More Douglas Adams – Real World crossovers

By | May 22, 2003

In Mostly Harmless, Douglas Adams wrote about a fantastic device: an identification card that stored every conceivable piece of information about its owner. It would function to give universal access to anything the owner ever had access to. Passwords, ID numbers, fingerprints, retinal scans, it was all in there. The function of the device was convenience; the problem was that, if it were stolen, then anyone anywhere could easily impersonate the cards owner. mentions a real-world equivalent, an ID card that could store everything possible about a person. Again, the main benefit of the card would be convenienve. And again, the danger of the card is that it could be lost or stolen.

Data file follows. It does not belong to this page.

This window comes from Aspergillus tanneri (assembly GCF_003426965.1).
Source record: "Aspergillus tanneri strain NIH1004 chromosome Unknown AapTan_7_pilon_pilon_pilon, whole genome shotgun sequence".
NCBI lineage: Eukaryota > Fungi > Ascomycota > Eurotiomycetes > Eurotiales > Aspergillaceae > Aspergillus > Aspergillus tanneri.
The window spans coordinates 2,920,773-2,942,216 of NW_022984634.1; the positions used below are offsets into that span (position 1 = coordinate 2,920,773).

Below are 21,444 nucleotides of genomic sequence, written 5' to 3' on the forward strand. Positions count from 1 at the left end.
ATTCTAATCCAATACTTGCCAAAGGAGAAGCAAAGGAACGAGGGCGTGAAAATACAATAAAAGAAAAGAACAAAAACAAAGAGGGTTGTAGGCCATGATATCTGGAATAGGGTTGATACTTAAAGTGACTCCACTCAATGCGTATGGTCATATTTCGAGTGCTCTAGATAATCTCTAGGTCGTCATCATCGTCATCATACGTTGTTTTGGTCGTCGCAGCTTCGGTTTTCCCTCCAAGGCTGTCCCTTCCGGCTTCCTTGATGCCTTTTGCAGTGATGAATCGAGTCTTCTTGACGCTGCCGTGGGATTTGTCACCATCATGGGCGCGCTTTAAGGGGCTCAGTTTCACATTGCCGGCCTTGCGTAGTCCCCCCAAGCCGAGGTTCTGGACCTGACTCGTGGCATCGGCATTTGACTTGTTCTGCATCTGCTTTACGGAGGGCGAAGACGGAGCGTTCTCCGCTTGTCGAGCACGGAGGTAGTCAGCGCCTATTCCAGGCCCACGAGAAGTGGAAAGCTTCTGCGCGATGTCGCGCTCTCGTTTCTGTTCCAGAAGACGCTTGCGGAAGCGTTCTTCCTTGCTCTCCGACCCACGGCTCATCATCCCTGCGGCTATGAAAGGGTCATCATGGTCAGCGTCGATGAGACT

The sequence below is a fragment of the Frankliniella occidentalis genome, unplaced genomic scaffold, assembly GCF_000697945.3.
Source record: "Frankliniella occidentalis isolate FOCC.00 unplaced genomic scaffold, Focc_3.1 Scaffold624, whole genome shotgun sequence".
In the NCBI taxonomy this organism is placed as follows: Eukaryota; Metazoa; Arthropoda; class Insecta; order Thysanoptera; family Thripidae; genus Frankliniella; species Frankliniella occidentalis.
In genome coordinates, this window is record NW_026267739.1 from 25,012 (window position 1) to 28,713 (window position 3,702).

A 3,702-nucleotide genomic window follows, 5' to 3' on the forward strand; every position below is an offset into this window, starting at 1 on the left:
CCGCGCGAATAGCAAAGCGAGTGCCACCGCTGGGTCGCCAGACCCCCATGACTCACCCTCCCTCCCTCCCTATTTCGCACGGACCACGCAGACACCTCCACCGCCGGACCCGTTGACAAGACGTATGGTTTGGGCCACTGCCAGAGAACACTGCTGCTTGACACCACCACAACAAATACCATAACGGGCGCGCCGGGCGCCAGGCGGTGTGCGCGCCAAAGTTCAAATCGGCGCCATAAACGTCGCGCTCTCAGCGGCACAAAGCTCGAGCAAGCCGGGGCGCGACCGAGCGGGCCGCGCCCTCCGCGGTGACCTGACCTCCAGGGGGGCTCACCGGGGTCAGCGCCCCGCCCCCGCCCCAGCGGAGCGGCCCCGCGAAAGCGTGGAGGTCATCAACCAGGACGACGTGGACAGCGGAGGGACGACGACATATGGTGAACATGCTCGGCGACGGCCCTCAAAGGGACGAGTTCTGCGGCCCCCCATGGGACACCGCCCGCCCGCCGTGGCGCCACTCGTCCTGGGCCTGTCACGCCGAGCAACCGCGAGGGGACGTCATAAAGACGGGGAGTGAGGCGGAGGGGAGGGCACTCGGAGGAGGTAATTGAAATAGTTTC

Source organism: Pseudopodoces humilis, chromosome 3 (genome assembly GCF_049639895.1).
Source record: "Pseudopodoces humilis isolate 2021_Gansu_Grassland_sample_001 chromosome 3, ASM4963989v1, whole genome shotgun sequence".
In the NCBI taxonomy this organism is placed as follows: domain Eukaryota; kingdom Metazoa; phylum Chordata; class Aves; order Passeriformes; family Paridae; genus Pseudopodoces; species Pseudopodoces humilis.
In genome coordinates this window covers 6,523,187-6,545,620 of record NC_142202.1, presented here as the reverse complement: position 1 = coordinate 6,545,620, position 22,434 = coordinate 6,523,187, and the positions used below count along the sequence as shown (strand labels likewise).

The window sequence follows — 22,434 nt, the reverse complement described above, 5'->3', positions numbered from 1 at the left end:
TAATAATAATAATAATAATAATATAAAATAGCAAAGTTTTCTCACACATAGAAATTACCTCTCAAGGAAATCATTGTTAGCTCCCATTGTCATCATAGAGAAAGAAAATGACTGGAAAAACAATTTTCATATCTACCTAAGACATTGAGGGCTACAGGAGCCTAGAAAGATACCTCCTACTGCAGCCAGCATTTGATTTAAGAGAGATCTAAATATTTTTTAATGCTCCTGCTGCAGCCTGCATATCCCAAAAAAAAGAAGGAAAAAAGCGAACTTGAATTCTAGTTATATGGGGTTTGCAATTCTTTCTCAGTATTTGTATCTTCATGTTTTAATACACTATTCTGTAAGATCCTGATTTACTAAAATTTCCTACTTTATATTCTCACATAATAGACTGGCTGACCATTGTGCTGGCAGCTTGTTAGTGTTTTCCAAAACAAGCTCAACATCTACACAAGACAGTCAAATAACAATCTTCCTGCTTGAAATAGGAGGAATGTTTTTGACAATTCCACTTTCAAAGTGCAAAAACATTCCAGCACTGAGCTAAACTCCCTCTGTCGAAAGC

I think that Douglas Adams needs to be required reading in schools nowadays. Perhaps it would help people see when they are making a fundamentally unsafe product, such as this ID card.

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